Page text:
"Cinematic art in all its forms": Netflix and the film festival network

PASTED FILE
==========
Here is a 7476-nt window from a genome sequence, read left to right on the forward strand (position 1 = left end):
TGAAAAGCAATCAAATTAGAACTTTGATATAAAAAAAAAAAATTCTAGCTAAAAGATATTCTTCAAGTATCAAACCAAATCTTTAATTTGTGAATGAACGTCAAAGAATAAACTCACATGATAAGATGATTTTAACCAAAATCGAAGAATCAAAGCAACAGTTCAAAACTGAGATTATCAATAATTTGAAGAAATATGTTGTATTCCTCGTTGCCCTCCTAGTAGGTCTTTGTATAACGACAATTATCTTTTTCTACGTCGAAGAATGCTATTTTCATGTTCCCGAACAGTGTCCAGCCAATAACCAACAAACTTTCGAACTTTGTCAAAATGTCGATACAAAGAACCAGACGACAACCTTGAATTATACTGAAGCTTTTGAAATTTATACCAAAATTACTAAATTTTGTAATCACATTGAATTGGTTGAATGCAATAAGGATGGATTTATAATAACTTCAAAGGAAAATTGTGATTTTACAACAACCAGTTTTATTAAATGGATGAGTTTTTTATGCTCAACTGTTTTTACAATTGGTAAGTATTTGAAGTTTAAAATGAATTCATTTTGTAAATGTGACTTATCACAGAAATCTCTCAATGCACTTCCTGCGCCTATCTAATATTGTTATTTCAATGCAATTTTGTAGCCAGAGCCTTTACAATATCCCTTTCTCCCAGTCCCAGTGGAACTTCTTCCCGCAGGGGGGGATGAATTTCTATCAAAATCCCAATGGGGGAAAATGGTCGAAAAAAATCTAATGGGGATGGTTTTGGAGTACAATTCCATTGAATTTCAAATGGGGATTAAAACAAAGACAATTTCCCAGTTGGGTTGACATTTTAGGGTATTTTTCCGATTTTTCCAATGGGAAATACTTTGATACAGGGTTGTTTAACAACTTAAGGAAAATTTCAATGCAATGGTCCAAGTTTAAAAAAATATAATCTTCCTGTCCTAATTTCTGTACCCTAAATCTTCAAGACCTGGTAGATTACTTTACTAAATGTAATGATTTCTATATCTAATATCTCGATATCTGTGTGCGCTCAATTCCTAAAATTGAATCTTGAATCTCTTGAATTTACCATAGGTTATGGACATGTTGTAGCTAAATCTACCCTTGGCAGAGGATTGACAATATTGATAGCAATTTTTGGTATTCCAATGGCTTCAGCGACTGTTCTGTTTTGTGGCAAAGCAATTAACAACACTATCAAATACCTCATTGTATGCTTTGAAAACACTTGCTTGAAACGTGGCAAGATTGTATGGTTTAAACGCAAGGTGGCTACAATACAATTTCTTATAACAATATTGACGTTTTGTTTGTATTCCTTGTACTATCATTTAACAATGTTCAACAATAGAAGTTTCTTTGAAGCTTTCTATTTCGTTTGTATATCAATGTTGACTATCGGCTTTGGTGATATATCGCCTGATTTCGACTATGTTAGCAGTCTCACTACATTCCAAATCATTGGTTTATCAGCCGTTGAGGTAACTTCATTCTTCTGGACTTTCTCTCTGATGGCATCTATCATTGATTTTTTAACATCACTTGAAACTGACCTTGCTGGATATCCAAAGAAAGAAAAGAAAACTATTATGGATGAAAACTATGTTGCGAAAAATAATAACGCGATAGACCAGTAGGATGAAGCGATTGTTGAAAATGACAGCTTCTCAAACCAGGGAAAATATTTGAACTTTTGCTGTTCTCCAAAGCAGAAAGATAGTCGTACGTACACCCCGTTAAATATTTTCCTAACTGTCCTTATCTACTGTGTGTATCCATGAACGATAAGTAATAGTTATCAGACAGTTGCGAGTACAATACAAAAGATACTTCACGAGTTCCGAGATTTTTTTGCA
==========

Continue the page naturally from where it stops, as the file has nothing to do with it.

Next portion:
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This thesis examines the complex and dynamic relationship between the streaming platform Netflix and the world’s most renowned and prestigious film festivals. Film festivals like Cannes and Sundance have often positioned themselves as a counterpoint to the dominance of the Hollywood film and television industry and a showcase for groundbreaking, independent art cinema (and, increasingly, prestige television); Netflix has similarly presented itself as a revolutionary alternative to legacy film and television creators and distributors by providing instant, unprecedented access to media content to millions of subscribers worldwide. Using an industry studies framework, I argue that Netflix’s presence within the film festival network exposes the industrial factors that complicate both idealistic discourses. Beneath the existential controversies that have enveloped Netflix at these festivals are questions of labor, “independence,” and the tension between international showcases like Cannes and the local industries that subsidize them. Netflix and many of the top festivals like Sundance, Venice or Cannes purport to be an alternative to the more mainstream entertainment industry, but they are not wholly discrete from the industrial practices and strategies that they claim to subvert.
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